The Well-Tempered Ear

Classical music: This afternoon is your last chance to hear rave-winning performances by pianist Joyce Yang and the Madison Symphony Orchestra. Here’s a review to read

November 10, 2019
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By Jacob Stockinger

This afternoon — Sunday, Nov. 10 — at 2:30 p.m. in Overture Hall is your last chance to hear South Korean pianist Joyce Yang and the Madison Symphony Orchestra (below, in a photo by Peter Rodgers) under the baton of music director John DeMain.

The program features the exciting, popular and beautiful Piano Concerto No. 3 by the Russian modernist composer Sergei Prokofiev as well as “Newly Drawn Sky” by contemporary American composer and Yale School of Music professor Aaron Jay Kernis (below) and the Symphony No. 2 by the German Romantic master Robert Schumann.

For more information about the performers, the program and tickets, go to: https://welltempered.wordpress.com/2019/11/04/classical-music-this-weekend-prize-winning-pianist-joyce-yang-solos-in-prokofievs-most-popular-piano-concerto-with-the-madison-symphony-orchestra-works-by-schumann-and-aaron-jay-kernis-are/

The prize-winning Yang (below), who  at 19 won the silver medal at the 2005 Van Cliburn International Piano Competition, rewarded a standing ovation with the late Earl Wild’s virtuosic arrangement of George Gershwin’s song “The Man I Love,” which you can hear Yang play in the YouTube video at the bottom.

The reviews that have appeared so far agreed: It is a rave-winning concert with special attention going to Yang, who is making her MSO debut after performing a solo recital several years ago at the Wisconsin Union Theater.

The Ear cannot find a link to the rave review by Bill Wineke for Channel 3000.

But here is the rapturous review that Michael Muckian wrote for Isthmus:

https://isthmus.com/music/joyce-yang-triumphs-with-prokofiev/

But you be the critic.

What did you think of Joyce Yang and the MSO?

The Ear wants to hear.

 


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Classical music: Next week, the Ancora String Quartet closes its 16th season with three concerts that contrast the German Romanticism of Beethoven and the French Impressionism of Saint-Saëns. This Saturday night, the Festival Choir of Madison sings about astrology and signs of the Zodiac

May 5, 2017
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ALERT: On this Saturday night, May 6, at 7:30 p.m. at the First Unitarian Society of Madison 900 University Bay Drive, the Festival Choir of Madison will perform a spring program of choral music linked to signs of the Zodiac and astrology, Sorry, no word on the specific program. Tickets are $15, $12 for seniors and $6 for students. For more information go to: http://festivalchoirmadison.org/concerts/a-musical-zodiac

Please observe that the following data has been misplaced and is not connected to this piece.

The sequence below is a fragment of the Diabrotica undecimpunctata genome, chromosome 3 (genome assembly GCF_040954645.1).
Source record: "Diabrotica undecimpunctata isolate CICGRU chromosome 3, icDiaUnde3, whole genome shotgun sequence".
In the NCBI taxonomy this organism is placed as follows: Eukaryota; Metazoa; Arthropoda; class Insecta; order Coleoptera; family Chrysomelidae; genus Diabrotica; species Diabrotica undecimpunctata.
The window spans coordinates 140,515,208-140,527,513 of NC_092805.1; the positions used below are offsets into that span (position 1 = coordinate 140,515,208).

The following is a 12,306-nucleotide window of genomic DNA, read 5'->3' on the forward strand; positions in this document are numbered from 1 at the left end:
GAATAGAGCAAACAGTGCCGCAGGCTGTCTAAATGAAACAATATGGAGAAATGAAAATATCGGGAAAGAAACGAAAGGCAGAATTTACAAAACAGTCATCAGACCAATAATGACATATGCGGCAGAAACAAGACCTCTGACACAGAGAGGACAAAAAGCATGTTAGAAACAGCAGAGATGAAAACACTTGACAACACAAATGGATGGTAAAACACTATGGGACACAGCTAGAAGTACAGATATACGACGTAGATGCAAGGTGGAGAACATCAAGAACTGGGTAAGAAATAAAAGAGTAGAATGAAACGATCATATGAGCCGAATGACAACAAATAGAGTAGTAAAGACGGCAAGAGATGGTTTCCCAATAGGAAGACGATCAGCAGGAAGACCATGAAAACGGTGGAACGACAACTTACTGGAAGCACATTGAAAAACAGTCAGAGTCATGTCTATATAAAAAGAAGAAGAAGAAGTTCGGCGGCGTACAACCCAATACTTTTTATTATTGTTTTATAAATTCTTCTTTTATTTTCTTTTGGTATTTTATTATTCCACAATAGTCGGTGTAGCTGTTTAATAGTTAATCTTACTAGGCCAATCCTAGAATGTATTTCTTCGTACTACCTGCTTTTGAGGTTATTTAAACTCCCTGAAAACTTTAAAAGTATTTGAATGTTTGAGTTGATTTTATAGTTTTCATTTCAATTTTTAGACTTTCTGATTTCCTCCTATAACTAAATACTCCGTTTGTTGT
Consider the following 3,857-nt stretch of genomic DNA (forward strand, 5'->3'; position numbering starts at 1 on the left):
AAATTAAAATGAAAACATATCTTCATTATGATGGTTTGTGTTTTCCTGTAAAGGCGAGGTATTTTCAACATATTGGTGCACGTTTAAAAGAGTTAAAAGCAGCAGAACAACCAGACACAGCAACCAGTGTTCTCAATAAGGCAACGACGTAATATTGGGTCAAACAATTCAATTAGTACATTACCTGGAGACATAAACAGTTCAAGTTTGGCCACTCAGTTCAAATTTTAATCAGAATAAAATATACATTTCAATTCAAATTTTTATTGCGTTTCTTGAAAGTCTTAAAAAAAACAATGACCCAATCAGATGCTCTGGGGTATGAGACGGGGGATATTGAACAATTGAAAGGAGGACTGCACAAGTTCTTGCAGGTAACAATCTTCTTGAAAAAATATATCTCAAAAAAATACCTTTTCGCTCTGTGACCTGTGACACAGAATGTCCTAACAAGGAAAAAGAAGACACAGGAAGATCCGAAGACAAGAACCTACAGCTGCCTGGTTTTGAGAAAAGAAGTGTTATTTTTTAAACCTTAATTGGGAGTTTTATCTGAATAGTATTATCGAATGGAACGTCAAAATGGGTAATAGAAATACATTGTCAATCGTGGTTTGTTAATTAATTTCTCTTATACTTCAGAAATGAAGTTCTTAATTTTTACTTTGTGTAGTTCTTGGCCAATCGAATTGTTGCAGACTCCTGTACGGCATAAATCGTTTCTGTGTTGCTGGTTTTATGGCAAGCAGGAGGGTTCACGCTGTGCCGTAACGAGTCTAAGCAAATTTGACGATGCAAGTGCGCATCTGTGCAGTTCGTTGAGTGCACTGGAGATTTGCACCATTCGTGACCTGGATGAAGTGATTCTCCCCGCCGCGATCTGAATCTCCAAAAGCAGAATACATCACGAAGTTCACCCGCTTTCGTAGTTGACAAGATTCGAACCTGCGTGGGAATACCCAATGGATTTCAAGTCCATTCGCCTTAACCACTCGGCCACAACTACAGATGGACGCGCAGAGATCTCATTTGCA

By Jacob Stockinger

The Ear received the following note to post from the Ancorans, who are  among his favorite musicians:

You are invited to join the Ancora String Quartet (ASQ), below in a photo by Barry Lewis) for the closing concert program of our 16th season.

The performance takes place next Saturday night,  May 13, at 7:30 p.m., at St. Andrew’s Episcopal Church (below), 1833 regent Street. A champagne reception will follow.

French Impressionism and German Romanticism – Vive la difference! Whether you prefer Bordeaux or Riesling wine, you’ll enjoy our spring program.

On the program are the Quartet No. 2 in G Major, Op. 153, by Camille Saint-Saëns (below top) and the Quartet No. 12 in E-flat Major, Op. 127, by Ludwig van Beethoven (below bottom).

Saint-Saëns’ second quartet reveals the lyricism and witty invention that earned him the nickname “the French Mendelssohn.” (You can hear the quartet’s beautiful slow movement in the YouTube video at the bottom.)

We follow this up with the first of Beethoven’s late quartets, written shortly after he finished his Ninth Symphony. From its wistfully dreamy first movement to the ethereally mysterious coda in the last, Beethoven charts a new course.

Tickets will be available at the door, and are for general seating. Ticket prices are $15 for adults, $12 for seniors and students, and $6 for children under 12.

Other performances of this program will take place earlier.:

The first is on Monday, May 8, at 3 p.m. at the Stoughton Opera House (below) in Stoughton. Admission is a free-will donation.

The other performance is on Friday, May 12, at 7:30 p.m. in the MacDowell Music Club in Janesville. The concert is FREE and open to the public.

Members of the quartet (below, from left, in a photo by Barry Lewis) are Wes Luke and Robin Ryan, violins; Marika Fischer Hoyt, viola; and Benjamin Whitcomb, cello. They represent professional experience playing with the Madison Symphony Orchestra, the Wisconsin Chamber Orchestra, Madison Bach Musicians and many other groups plus teaching privately and in the University of Wisconsin System.

For more information, including individual biographies and concert schedules, go to:

http://ancoraquartet.com


Classical music: Con Vivo performs two masterpieces of German Romantic music to mark its recent cultural exchange tour of Germany.

October 28, 2015
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ALERT: This week’s FREE Friday Noon Musicale, from 12:15 to 1 p.m. at the First Unitarian Society of Madison, 900 University Bay Drive, features pianist and organist Theodore Reinke in music by Johann Sebastian Bach, Edvard Grieg, Richard Wagner and Franz Liszt.

By Jacob Stockinger

“Con Vivo – Music With Life” (below) presents a chamber music concert entitled “German Romance” on this Friday, October 30, 2015 at 7:30 p.m. at the First Congregational United Church of Christ, 1609 University Avenue, across from Camp Randall.